It was the summer of 1976, and I was a sophomore in college.
The first of my classmates to enroll in the prestigious U.S. National Science Foundation (NSF) College Scholarships, I was excited to learn that it would be a chance for me to be a part of something special.
I was just 15 years old.
My parents had already accepted a scholarship for me.
I remember my parents telling me that I would be getting a chance to study in a private university, and that I could get scholarships from other American universities.
I wasn’t sure what to think.
What was a private institution?
The first time I heard the term, I thought it meant private college.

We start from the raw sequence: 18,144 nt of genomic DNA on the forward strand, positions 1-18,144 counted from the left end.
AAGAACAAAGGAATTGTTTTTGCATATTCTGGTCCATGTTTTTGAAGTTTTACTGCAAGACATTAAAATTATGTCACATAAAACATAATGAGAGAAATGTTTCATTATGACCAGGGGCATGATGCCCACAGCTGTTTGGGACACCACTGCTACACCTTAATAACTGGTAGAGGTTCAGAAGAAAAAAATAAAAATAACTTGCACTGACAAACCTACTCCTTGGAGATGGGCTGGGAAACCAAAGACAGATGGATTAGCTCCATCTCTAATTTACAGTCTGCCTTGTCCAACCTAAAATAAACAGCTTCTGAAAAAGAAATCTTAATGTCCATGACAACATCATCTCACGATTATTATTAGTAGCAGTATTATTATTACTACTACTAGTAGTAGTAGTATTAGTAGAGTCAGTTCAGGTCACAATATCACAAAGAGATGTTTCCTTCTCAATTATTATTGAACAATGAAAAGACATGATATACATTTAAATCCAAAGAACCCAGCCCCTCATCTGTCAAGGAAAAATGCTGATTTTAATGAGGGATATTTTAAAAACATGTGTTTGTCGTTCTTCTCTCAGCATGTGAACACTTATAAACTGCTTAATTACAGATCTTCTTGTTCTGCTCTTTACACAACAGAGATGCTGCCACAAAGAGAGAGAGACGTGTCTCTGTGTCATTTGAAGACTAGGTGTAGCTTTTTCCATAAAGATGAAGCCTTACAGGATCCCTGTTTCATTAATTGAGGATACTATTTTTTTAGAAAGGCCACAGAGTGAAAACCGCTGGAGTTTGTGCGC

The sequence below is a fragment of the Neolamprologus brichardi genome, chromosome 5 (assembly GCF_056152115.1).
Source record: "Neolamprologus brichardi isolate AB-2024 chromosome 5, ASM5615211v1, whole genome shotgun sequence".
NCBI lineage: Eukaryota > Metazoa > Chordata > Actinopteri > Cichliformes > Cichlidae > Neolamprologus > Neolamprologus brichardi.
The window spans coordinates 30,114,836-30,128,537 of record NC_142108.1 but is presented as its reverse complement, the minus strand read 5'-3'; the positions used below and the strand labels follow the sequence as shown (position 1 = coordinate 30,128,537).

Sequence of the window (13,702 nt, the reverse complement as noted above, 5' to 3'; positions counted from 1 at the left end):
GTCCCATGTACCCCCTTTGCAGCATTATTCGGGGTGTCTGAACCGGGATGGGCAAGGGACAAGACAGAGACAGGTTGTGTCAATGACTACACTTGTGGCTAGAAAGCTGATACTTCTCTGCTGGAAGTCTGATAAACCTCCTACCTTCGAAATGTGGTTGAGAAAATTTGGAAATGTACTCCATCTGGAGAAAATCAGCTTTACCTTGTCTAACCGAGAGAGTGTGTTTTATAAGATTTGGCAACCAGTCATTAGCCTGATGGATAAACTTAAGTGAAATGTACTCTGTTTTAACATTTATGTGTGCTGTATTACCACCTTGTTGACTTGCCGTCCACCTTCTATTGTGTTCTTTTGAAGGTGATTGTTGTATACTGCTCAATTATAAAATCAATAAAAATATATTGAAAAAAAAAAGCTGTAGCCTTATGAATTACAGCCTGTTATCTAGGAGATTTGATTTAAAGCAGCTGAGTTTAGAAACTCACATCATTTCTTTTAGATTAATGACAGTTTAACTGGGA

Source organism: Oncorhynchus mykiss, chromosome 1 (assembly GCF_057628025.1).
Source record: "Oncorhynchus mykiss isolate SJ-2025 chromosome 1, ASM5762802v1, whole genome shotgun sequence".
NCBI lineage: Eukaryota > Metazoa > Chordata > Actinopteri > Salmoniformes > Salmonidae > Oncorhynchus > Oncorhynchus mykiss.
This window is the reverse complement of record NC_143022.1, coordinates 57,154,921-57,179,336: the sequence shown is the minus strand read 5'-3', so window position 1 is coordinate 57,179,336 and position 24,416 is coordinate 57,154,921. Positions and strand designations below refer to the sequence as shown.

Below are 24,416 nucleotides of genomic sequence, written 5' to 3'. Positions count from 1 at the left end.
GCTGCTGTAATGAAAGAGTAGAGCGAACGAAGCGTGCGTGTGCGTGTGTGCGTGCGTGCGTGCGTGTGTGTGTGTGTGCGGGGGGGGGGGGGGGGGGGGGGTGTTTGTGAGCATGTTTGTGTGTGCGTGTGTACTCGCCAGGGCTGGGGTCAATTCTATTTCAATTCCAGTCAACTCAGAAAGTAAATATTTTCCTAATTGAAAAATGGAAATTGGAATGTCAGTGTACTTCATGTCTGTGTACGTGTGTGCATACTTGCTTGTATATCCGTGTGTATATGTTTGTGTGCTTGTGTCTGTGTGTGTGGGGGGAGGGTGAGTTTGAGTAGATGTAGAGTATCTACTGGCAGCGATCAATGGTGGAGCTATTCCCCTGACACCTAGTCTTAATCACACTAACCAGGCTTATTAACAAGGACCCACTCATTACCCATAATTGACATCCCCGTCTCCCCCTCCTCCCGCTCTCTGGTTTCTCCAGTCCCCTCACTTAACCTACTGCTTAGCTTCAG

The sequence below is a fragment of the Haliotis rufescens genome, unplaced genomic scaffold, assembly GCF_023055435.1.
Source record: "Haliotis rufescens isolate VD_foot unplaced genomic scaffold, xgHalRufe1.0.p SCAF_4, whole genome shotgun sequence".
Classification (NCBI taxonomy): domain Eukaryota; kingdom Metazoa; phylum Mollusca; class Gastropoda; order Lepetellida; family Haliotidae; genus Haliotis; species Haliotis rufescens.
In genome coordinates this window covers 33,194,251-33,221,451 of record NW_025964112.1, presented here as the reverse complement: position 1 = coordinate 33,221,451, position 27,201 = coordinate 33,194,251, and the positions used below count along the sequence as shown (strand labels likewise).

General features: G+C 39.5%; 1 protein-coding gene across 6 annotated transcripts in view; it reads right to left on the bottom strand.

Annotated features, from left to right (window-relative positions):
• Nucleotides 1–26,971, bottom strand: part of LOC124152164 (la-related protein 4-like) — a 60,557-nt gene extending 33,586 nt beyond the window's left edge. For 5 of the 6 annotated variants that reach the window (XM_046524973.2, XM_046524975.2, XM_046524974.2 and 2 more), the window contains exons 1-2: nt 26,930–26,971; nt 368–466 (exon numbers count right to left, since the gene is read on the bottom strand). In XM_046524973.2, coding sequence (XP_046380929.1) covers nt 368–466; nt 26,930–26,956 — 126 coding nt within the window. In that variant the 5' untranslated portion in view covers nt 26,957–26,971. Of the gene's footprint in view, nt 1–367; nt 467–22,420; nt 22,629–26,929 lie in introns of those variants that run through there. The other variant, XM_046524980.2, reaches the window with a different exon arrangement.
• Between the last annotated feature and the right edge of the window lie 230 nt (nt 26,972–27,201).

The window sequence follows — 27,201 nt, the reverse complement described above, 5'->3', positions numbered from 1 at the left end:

But it didn’t.
It meant an institution like Harvard, MIT, MIT Sloan, Princeton or Yale.
And I wasn’t really sure what that meant.
What if I was going to get a scholarship from the University of Pennsylvania or MIT?
I knew that I was in luck, because I was accepted into the prestigious University of Texas.
I enrolled in the summer after my freshman year, and the fall semester began.
My grades, however, would have to wait until I graduated from high school.
And after the fall, I would have the option of going to school at the University, or a private college, and graduating with a degree in the fall of 1976.
But what if I didn’t want to go to college?
What if, instead, I wanted to go straight to law school?
What if I wasn